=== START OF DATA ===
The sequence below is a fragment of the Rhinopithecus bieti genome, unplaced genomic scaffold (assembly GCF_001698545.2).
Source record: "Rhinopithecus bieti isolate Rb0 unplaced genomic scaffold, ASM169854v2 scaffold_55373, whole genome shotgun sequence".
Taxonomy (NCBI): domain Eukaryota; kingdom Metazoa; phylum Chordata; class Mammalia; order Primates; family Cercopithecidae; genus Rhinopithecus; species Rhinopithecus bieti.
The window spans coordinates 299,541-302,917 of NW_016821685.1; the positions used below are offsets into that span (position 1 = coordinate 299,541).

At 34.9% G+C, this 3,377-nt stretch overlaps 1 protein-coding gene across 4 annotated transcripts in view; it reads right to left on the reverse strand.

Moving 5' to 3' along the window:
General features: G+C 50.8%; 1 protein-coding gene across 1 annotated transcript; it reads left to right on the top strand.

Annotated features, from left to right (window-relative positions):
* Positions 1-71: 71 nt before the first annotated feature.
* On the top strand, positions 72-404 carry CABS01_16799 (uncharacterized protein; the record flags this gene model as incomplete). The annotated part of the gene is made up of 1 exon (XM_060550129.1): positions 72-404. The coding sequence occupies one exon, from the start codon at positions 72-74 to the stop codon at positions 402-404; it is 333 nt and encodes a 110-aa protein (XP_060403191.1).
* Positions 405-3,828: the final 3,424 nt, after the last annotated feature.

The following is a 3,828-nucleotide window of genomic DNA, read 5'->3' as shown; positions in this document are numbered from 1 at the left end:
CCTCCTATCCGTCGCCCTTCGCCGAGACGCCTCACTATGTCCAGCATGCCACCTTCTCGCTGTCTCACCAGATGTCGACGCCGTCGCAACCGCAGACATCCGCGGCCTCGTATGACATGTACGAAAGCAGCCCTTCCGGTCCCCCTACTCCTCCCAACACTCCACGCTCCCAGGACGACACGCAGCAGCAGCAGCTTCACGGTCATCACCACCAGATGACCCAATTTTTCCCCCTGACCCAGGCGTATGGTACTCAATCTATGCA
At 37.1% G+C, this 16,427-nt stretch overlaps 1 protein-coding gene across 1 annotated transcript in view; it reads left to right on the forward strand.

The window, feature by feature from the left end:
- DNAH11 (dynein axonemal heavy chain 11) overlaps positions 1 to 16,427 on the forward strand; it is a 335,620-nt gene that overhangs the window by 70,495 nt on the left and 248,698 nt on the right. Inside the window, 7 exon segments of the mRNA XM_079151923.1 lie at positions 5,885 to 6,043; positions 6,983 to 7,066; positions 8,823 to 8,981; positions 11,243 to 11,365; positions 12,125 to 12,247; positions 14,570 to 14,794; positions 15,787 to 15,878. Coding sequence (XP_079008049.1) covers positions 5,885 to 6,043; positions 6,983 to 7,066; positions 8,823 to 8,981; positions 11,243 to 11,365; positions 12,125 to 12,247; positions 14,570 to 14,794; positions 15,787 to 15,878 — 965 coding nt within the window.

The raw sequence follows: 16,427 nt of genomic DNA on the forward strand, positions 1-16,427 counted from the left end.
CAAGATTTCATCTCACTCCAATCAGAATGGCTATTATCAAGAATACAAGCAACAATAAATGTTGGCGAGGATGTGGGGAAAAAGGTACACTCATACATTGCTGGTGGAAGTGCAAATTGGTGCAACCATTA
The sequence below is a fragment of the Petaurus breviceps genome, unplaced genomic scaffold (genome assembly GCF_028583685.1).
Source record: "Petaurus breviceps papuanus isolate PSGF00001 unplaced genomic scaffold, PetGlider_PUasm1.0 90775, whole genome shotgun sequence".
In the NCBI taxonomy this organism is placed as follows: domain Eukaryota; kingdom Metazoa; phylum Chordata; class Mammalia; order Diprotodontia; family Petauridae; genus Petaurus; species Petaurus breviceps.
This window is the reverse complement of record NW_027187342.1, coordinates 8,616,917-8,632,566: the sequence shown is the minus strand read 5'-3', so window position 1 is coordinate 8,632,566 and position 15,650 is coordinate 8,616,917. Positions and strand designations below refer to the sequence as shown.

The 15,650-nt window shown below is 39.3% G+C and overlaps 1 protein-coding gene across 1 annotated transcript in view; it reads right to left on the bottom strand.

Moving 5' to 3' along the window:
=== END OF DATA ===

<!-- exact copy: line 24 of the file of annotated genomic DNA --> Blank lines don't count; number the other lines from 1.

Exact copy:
Moving 5' to 3' along the window: